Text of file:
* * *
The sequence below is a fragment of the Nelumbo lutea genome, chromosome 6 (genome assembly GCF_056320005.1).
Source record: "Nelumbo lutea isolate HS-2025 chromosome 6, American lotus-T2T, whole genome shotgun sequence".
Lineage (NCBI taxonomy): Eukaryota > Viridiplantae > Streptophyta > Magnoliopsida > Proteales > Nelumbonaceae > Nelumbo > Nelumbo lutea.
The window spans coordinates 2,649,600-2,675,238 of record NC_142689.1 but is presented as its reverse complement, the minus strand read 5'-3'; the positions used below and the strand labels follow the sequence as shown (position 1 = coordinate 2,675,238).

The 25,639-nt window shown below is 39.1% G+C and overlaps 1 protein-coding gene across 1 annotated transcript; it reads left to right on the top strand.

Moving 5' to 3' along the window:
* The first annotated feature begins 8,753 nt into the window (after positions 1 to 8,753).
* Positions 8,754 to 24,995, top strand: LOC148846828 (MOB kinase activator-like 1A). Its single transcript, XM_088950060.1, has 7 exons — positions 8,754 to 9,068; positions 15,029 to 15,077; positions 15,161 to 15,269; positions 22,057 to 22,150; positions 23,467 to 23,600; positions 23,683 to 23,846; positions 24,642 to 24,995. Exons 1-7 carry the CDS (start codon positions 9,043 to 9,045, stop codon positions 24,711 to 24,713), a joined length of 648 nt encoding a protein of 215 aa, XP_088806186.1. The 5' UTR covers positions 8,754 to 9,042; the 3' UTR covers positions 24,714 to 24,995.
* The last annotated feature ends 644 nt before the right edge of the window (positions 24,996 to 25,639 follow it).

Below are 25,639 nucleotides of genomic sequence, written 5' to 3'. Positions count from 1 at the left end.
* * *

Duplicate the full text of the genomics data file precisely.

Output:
The sequence below is a fragment of the Nelumbo lutea genome, chromosome 6 (genome assembly GCF_056320005.1).
Source record: "Nelumbo lutea isolate HS-2025 chromosome 6, American lotus-T2T, whole genome shotgun sequence".
Lineage (NCBI taxonomy): Eukaryota > Viridiplantae > Streptophyta > Magnoliopsida > Proteales > Nelumbonaceae > Nelumbo > Nelumbo lutea.
The window spans coordinates 2,649,600-2,675,238 of record NC_142689.1 but is presented as its reverse complement, the minus strand read 5'-3'; the positions used below and the strand labels follow the sequence as shown (position 1 = coordinate 2,675,238).

The 25,639-nt window shown below is 39.1% G+C and overlaps 1 protein-coding gene across 1 annotated transcript; it reads left to right on the top strand.

Moving 5' to 3' along the window:
* The first annotated feature begins 8,753 nt into the window (after positions 1 to 8,753).
* Positions 8,754 to 24,995, top strand: LOC148846828 (MOB kinase activator-like 1A). Its single transcript, XM_088950060.1, has 7 exons — positions 8,754 to 9,068; positions 15,029 to 15,077; positions 15,161 to 15,269; positions 22,057 to 22,150; positions 23,467 to 23,600; positions 23,683 to 23,846; positions 24,642 to 24,995. Exons 1-7 carry the CDS (start codon positions 9,043 to 9,045, stop codon positions 24,711 to 24,713), a joined length of 648 nt encoding a protein of 215 aa, XP_088806186.1. The 5' UTR covers positions 8,754 to 9,042; the 3' UTR covers positions 24,714 to 24,995.
* The last annotated feature ends 644 nt before the right edge of the window (positions 24,996 to 25,639 follow it).

Below are 25,639 nucleotides of genomic sequence, written 5' to 3'. Positions count from 1 at the left end.